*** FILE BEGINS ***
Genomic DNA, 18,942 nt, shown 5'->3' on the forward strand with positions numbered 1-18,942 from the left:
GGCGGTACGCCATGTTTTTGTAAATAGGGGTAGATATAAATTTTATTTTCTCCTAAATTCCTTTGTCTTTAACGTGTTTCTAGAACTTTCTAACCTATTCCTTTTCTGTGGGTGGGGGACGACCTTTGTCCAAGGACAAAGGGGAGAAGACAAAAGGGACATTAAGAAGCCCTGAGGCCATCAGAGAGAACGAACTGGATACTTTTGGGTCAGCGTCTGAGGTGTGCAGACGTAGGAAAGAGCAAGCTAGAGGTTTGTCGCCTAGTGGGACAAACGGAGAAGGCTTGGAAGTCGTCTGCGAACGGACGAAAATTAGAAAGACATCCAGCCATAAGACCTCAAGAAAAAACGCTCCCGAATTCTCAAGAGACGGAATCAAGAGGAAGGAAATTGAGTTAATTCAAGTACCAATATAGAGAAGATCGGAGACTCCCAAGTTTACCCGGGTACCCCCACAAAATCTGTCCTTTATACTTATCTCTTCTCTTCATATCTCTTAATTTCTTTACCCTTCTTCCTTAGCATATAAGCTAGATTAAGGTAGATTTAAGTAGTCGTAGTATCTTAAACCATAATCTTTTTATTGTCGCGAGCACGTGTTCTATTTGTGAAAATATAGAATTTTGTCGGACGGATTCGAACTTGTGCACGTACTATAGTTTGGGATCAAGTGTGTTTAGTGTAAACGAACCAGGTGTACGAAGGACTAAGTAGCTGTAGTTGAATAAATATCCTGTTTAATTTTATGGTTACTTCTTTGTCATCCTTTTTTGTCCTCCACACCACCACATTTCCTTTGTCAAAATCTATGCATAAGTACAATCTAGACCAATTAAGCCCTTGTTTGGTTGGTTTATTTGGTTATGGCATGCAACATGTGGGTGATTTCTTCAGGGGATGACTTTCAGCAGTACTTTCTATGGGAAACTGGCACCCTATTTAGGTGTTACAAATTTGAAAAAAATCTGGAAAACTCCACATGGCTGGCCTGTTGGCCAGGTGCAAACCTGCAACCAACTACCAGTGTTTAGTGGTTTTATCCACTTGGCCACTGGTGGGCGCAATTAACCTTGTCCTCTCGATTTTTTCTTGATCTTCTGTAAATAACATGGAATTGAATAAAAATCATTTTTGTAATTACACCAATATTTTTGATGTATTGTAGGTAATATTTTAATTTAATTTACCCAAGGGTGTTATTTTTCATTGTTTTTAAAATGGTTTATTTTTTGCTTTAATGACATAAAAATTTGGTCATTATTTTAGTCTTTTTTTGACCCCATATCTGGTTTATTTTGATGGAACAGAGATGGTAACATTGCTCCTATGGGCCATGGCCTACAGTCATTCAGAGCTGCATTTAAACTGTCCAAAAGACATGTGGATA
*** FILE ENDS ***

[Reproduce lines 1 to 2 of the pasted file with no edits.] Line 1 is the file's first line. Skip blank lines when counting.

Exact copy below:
Genomic DNA, 18,942 nt, shown 5'->3' on the forward strand with positions numbered 1-18,942 from the left:
GGCGGTACGCCATGTTTTTGTAAATAGGGGTAGATATAAATTTTATTTTCTCCTAAATTCCTTTGTCTTTAACGTGTTTCTAGAACTTTCTAACCTATTCCTTTTCTGTGGGTGGGGGACGACCTTTGTCCAAGGACAAAGGGGAGAAGACAAAAGGGACATTAAGAAGCCCTGAGGCCATCAGAGAGAACGAACTGGATACTTTTGGGTCAGCGTCTGAGGTGTGCAGACGTAGGAAAGAGCAAGCTAGAGGTTTGTCGCCTAGTGGGACAAACGGAGAAGGCTTGGAAGTCGTCTGCGAACGGACGAAAATTAGAAAGACATCCAGCCATAAGACCTCAAGAAAAAACGCTCCCGAATTCTCAAGAGACGGAATCAAGAGGAAGGAAATTGAGTTAATTCAAGTACCAATATAGAGAAGATCGGAGACTCCCAAGTTTACCCGGGTACCCCCACAAAATCTGTCCTTTATACTTATCTCTTCTCTTCATATCTCTTAATTTCTTTACCCTTCTTCCTTAGCATATAAGCTAGATTAAGGTAGATTTAAGTAGTCGTAGTATCTTAAACCATAATCTTTTTATTGTCGCGAGCACGTGTTCTATTTGTGAAAATATAGAATTTTGTCGGACGGATTCGAACTTGTGCACGTACTATAGTTTGGGATCAAGTGTGTTTAGTGTAAACGAACCAGGTGTACGAAGGACTAAGTAGCTGTAGTTGAATAAATATCCTGTTTAATTTTATGGTTACTTCTTTGTCATCCTTTTTTGTCCTCCACACCACCACATTTCCTTTGTCAAAATCTATGCATAAGTACAATCTAGACCAATTAAGCCCTTGTTTGGTTGGTTTATTTGGTTATGGCATGCAACATGTGGGTGATTTCTTCAGGGGATGACTTTCAGCAGTACTTTCTATGGGAAACTGGCACCCTATTTAGGTGTTACAAATTTGAAAAAAATCTGGAAAACTCCACATGGCTGGCCTGTTGGCCAGGTGCAAACCTGCAACCAACTACCAGTGTTTAGTGGTTTTATCCACTTGGCCACTGGTGGGCGCAATTAACCTTGTCCTCTCGATTTTTTCTTGATCTTCTGTAAATAACATGGAATTGAATAAAAATCATTTTTGTAATTACACCAATATTTTTGATGTATTGTAGGTAATATTTTAATTTAATTTACCCAAGGGTGTTATTTTTCATTGTTTTTAAAATGGTTTATTTTTTGCTTTAATGACATAAAAATTTGGTCATTATTTTAGTCTTTTTTTGACCCCATATCTGGTTTATTTTGATGGAACAGAGATGGTAACATTGCTCCTATGGGCCATGGCCTACAGTCATTCAGAGCTGCATTTAAACTGTCCAAAAGACATGTGGATA